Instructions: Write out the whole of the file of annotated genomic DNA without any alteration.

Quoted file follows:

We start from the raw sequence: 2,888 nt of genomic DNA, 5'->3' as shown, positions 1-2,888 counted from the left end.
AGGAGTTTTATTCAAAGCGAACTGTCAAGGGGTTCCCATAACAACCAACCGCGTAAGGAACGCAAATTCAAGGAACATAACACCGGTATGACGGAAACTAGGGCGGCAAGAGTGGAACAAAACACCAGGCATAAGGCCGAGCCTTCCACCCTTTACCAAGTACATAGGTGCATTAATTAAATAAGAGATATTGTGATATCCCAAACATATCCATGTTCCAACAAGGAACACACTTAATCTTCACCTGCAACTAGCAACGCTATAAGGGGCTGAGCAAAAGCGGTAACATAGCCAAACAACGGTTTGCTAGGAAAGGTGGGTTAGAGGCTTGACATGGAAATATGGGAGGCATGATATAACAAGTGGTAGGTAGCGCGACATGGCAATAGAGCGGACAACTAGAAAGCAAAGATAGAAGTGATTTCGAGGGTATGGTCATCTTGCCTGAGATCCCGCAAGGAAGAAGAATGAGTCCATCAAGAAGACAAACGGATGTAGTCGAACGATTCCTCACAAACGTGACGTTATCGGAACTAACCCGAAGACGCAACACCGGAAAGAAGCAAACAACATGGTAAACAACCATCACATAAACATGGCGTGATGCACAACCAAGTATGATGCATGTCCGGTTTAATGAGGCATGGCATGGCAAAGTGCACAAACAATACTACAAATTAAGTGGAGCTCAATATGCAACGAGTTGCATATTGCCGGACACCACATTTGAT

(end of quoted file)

We start from the raw sequence: 2,888 nt of genomic DNA, 5'->3' as shown, positions 1-2,888 counted from the left end.
AGGAGTTTTATTCAAAGCGAACTGTCAAGGGGTTCCCATAACAACCAACCGCGTAAGGAACGCAAATTCAAGGAACATAACACCGGTATGACGGAAACTAGGGCGGCAAGAGTGGAACAAAACACCAGGCATAAGGCCGAGCCTTCCACCCTTTACCAAGTACATAGGTGCATTAATTAAATAAGAGATATTGTGATATCCCAAACATATCCATGTTCCAACAAGGAACACACTTAATCTTCACCTGCAACTAGCAACGCTATAAGGGGCTGAGCAAAAGCGGTAACATAGCCAAACAACGGTTTGCTAGGAAAGGTGGGTTAGAGGCTTGACATGGAAATATGGGAGGCATGATATAACAAGTGGTAGGTAGCGCGACATGGCAATAGAGCGGACAACTAGAAAGCAAAGATAGAAGTGATTTCGAGGGTATGGTCATCTTGCCTGAGATCCCGCAAGGAAGAAGAATGAGTCCATCAAGAAGACAAACGGATGTAGTCGAACGATTCCTCACAAACGTGACGTTATCGGAACTAACCCGAAGACGCAACACCGGAAAGAAGCAAACAACATGGTAAACAACCATCACATAAACATGGCGTGATGCACAACCAAGTATGATGCATGTCCGGTTTAATGAGGCATGGCATGGCAAAGTGCACAAACAATACTACAAATTAAGTGGAGCTCAATATGCAACGAGTTGCATATTGCCGGACACCACATTTGAT